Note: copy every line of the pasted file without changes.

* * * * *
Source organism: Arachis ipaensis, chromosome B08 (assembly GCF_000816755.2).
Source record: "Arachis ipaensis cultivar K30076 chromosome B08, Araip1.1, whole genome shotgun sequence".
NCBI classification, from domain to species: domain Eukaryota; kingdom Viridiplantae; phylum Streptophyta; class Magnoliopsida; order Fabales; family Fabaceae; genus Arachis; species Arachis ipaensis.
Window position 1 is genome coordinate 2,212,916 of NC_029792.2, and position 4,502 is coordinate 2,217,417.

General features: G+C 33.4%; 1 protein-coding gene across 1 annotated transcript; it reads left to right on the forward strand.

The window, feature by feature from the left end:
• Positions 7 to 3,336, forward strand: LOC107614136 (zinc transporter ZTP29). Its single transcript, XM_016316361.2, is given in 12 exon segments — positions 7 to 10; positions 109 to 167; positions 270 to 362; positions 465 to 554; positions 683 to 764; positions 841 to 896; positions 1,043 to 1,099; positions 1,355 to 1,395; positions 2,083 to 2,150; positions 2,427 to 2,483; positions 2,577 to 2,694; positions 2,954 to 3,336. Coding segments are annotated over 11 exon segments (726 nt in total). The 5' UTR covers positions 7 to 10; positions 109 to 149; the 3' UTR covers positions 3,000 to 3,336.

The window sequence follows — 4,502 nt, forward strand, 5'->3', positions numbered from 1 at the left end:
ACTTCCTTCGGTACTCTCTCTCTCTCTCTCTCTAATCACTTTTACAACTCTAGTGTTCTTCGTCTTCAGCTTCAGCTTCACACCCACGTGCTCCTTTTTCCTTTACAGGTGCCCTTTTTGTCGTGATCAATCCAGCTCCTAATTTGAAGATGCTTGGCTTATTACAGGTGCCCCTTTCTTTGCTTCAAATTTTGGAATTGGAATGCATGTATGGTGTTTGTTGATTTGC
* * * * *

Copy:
Source organism: Arachis ipaensis, chromosome B08 (assembly GCF_000816755.2).
Source record: "Arachis ipaensis cultivar K30076 chromosome B08, Araip1.1, whole genome shotgun sequence".
NCBI classification, from domain to species: domain Eukaryota; kingdom Viridiplantae; phylum Streptophyta; class Magnoliopsida; order Fabales; family Fabaceae; genus Arachis; species Arachis ipaensis.
Window position 1 is genome coordinate 2,212,916 of NC_029792.2, and position 4,502 is coordinate 2,217,417.

General features: G+C 33.4%; 1 protein-coding gene across 1 annotated transcript; it reads left to right on the forward strand.

The window, feature by feature from the left end:
• Positions 7 to 3,336, forward strand: LOC107614136 (zinc transporter ZTP29). Its single transcript, XM_016316361.2, is given in 12 exon segments — positions 7 to 10; positions 109 to 167; positions 270 to 362; positions 465 to 554; positions 683 to 764; positions 841 to 896; positions 1,043 to 1,099; positions 1,355 to 1,395; positions 2,083 to 2,150; positions 2,427 to 2,483; positions 2,577 to 2,694; positions 2,954 to 3,336. Coding segments are annotated over 11 exon segments (726 nt in total). The 5' UTR covers positions 7 to 10; positions 109 to 149; the 3' UTR covers positions 3,000 to 3,336.

The window sequence follows — 4,502 nt, forward strand, 5'->3', positions numbered from 1 at the left end:
ACTTCCTTCGGTACTCTCTCTCTCTCTCTCTCTAATCACTTTTACAACTCTAGTGTTCTTCGTCTTCAGCTTCAGCTTCACACCCACGTGCTCCTTTTTCCTTTACAGGTGCCCTTTTTGTCGTGATCAATCCAGCTCCTAATTTGAAGATGCTTGGCTTATTACAGGTGCCCCTTTCTTTGCTTCAAATTTTGGAATTGGAATGCATGTATGGTGTTTGTTGATTTGC